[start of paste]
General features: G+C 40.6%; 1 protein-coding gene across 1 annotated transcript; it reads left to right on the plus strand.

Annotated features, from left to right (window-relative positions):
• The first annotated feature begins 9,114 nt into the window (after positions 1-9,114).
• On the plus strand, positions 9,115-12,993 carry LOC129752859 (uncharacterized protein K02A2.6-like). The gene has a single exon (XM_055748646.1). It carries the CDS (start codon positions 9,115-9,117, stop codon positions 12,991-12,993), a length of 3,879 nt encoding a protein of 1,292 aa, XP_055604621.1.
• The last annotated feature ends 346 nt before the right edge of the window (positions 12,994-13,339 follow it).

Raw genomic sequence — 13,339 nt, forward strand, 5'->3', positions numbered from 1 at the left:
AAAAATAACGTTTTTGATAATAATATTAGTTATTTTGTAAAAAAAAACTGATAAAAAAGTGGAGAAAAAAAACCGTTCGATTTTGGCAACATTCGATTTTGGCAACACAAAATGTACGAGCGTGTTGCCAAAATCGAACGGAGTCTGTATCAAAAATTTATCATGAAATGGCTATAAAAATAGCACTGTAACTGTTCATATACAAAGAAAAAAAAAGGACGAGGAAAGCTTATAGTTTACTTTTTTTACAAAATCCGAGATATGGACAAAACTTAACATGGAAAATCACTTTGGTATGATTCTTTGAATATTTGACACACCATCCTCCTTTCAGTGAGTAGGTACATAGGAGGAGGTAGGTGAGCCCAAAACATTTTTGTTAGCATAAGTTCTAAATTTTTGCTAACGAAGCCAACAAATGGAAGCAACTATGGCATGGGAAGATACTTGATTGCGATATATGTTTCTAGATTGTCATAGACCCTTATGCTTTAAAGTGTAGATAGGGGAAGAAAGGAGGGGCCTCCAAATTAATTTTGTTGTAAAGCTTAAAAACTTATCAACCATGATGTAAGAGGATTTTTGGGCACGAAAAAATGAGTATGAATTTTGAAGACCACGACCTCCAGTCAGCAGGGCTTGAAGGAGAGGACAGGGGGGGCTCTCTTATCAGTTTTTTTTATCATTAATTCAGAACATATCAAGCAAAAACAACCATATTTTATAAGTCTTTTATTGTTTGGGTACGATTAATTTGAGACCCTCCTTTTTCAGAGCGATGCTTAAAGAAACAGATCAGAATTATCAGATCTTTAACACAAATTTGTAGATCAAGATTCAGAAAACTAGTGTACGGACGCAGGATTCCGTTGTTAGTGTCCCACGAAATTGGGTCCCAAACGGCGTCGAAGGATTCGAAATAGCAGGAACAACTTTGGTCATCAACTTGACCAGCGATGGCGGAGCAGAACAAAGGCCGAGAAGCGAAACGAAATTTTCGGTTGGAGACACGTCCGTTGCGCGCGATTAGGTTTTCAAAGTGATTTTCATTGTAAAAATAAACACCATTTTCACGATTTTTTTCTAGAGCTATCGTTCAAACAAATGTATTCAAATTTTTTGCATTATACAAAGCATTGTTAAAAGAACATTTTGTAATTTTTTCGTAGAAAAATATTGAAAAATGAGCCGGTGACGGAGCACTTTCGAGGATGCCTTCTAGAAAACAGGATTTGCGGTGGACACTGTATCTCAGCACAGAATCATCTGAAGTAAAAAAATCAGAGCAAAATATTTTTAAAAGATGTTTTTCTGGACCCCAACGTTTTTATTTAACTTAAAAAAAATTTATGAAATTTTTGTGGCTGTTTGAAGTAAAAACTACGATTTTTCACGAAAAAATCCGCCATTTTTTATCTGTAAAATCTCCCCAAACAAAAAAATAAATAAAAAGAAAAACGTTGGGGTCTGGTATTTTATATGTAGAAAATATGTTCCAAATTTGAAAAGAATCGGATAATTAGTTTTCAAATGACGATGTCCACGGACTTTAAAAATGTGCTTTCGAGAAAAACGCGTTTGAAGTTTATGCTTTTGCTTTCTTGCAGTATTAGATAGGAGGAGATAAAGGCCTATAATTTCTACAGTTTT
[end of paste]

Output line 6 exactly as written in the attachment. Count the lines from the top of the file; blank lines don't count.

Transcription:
Raw genomic sequence — 13,339 nt, forward strand, 5'->3', positions numbered from 1 at the left: